Showing posts from October, 2016

Elena Ferrante: What An Ugly Child She Is

The following essay was drawn from “Frantumaglia,” a collection of Elena Ferrante’s writings and interviews, translated by Ann Goldstein, which is out November 1st from Europa Editions. The central passages were originally conceived as a response to the Swedish publisher Brombergs, which, after acquiring the rights to “The Days of Abandonment,” decided not to publish it, on the ground that the behavior of Olga, the novel’s protagonist, toward her children was morally reprehensible.

France for me—long, long before Paris—was Yonville-l’Abbaye, eight leagues from Rouen. I remember crouching inside that place-name one afternoon, when I was barely fourteen, travelling through the pages of “Madame Bovary.” Slowly, over the years, thousands of other names of cities and towns followed, some near Yonville, others far away. But France remained essentially Yonville, as I discovered it one afternoon decades ago, and it seemed to me that at the same time I came upon the craft of making metaphors an…

JM Coetzee’s new novel asks a crucial question: When everyone’s the same, can a person be different?

Strangeness is a difficult quality to represent in an age when it’s all around us, all the time: from a species of bees becoming endangered to thousands of Americans even considering voting for a certain businessman in the running for President, and celebrity breakups being bundled alongside proclamations of the world ending by climatologists in your Facebook feed.

It’s easy to forget that we’re living in some of the most disorienting years in any century. And what’s more unsettling than all of these things is how we’re taking it all in our collective stride. How do you write a realist novel that can genuinely unsettle you amidst everything else that’s vying for your attention?

JM Coetzee’s answer, if The Schooldays of Jesus is anything to go by, is that you don’t. Not write a “realist’ novel anyway, or at least, not in the sense we understand "realism". Coetzee seems to be suggesting, and very slyly at that, that we leave behind such demarcations and come with an open mind to…

Jane Austen: The Secret Radical

Judging from her introduction to Jane Austen: The Secret Radical, it seems fair to say that Helena Kelly is not a fan of the forthcoming Jane Austen £10 note. The “idealised picture” chosen by the bank looks “far less grumpy” than the “unfinished sketch it’s based on”. The background is a stately home “where Jane didn’t live” and the selected quotation – “I declare after all there is no enjoyment like reading!” – is “spoken by a character who shortly afterwards yawns and throws her book aside”.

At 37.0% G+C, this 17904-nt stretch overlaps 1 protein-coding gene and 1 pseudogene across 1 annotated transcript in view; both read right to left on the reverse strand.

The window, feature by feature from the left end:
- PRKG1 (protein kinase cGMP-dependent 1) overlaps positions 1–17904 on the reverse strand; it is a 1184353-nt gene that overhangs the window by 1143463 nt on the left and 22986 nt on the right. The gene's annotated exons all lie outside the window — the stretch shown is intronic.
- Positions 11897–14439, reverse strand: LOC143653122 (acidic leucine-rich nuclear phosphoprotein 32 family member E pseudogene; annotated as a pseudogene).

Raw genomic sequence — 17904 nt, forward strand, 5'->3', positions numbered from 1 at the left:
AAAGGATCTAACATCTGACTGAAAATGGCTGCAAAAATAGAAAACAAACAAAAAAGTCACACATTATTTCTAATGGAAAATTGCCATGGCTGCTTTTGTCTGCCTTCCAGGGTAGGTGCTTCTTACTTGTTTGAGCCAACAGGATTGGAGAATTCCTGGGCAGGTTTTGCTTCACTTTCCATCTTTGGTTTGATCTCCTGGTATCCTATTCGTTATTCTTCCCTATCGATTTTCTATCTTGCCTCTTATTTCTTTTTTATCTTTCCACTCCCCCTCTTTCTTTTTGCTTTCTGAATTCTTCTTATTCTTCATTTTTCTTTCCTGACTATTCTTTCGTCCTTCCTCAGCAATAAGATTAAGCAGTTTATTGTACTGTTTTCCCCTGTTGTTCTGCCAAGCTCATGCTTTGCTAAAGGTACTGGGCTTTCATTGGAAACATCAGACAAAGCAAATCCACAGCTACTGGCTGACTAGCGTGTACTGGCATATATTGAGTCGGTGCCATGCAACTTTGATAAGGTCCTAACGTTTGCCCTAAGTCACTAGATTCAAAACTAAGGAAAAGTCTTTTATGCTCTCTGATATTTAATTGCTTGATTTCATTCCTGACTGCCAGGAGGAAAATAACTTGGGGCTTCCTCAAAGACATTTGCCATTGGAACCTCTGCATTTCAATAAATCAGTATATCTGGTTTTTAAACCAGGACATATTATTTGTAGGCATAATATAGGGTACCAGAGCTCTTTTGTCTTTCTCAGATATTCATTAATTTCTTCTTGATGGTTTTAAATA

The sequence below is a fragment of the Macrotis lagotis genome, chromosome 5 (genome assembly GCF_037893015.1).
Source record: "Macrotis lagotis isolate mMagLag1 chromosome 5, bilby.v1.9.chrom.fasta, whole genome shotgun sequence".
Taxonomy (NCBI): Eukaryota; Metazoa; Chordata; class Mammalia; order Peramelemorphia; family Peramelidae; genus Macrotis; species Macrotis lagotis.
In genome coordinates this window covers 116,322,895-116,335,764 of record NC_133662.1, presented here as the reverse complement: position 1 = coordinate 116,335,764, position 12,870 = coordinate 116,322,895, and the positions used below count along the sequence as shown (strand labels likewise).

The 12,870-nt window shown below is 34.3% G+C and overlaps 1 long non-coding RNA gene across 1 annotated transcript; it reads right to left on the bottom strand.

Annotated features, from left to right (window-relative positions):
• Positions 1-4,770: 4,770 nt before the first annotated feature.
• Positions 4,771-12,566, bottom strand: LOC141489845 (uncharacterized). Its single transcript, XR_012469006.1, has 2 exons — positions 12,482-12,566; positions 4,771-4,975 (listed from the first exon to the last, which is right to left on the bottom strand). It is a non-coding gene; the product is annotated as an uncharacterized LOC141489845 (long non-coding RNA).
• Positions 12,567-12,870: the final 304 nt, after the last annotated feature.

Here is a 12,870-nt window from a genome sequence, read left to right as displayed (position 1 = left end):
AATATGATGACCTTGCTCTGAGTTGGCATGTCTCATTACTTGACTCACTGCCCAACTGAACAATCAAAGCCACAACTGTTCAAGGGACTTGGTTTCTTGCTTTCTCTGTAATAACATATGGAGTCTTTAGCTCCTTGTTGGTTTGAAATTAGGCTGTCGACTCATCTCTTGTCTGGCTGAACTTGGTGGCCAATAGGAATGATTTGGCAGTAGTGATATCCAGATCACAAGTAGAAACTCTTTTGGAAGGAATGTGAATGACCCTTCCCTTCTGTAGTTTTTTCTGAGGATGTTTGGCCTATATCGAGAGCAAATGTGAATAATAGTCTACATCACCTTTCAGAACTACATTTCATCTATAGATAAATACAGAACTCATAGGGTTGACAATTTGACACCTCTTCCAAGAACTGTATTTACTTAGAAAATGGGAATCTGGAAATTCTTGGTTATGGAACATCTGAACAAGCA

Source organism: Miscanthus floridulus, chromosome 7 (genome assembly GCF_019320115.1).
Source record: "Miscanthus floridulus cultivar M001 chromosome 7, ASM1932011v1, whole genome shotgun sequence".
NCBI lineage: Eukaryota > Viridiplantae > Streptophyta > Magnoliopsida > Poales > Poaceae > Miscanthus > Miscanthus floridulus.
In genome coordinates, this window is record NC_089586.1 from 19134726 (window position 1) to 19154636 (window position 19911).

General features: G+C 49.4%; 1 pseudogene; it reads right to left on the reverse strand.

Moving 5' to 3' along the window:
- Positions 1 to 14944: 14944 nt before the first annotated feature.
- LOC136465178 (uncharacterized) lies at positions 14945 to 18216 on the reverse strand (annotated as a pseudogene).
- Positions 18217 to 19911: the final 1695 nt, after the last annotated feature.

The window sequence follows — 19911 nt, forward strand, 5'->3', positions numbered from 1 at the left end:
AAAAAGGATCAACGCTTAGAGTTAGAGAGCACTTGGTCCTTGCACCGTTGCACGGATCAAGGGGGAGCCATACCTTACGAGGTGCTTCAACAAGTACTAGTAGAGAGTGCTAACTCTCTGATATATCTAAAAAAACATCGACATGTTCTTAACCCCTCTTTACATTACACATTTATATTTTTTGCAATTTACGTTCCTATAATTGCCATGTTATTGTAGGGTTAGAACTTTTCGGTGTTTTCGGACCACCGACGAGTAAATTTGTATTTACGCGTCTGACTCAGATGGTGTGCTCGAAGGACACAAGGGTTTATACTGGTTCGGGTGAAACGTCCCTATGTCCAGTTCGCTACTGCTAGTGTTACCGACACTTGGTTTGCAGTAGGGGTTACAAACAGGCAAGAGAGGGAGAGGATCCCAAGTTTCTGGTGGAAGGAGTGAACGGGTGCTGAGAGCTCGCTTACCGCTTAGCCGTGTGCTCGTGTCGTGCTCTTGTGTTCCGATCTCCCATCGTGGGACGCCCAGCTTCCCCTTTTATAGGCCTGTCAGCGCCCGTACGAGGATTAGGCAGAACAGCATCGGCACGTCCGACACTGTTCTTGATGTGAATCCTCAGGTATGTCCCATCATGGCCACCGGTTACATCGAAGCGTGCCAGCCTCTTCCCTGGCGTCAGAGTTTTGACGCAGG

I also have mixed feelings about this banknote. It was not, as Kelly asserts, a simple matter of the Bank of England celebrating the bicentenary of Austen’s death. Rather, it was the culmination of a hard-fought campaign that I started when the bank announced that the only female historical figure on our banknotes was being replaced with Winston Churchill. And so when the bank produced this mocked-up note, part of me was delighted. We had won. But another part of me was, like Kelly, frustrated…

Margaret Drabble: ‘I am not afraid of death. I worry about living’

We are often told that in earlier times all cultures had a concept of the afterlife – that “everybody” believed in some form of life after death, be it a journey over a river to a dark land, an eternity of hellfire and torment, a paradise with angels and ambrosia, or a reunion with loved ones. We have created many metaphors to carry us across the Styx. Some cultures believed, and believe, in rebirth and the migration of souls. In 21st-century Christian countries, orthodox religious services still routinely profess faith in the resurrection of the body. Painting and poetry and mythology offer us visions of heaven and hell, some horrific, and some, like Stanley Spencer’s, reassuring and comforting. But I’ve always suspected that most of us, even in the pious, priest-dominated Middle Ages, didn’t really believe what we said we believed. Most of us knew that when we were dead, we were gone. We went nowhere. We ceased to be. That’s what we didn’t like about death – not fear of hell, but fe…

The last love affair of Elizabeth Bishop, and the losses behind “One Art.”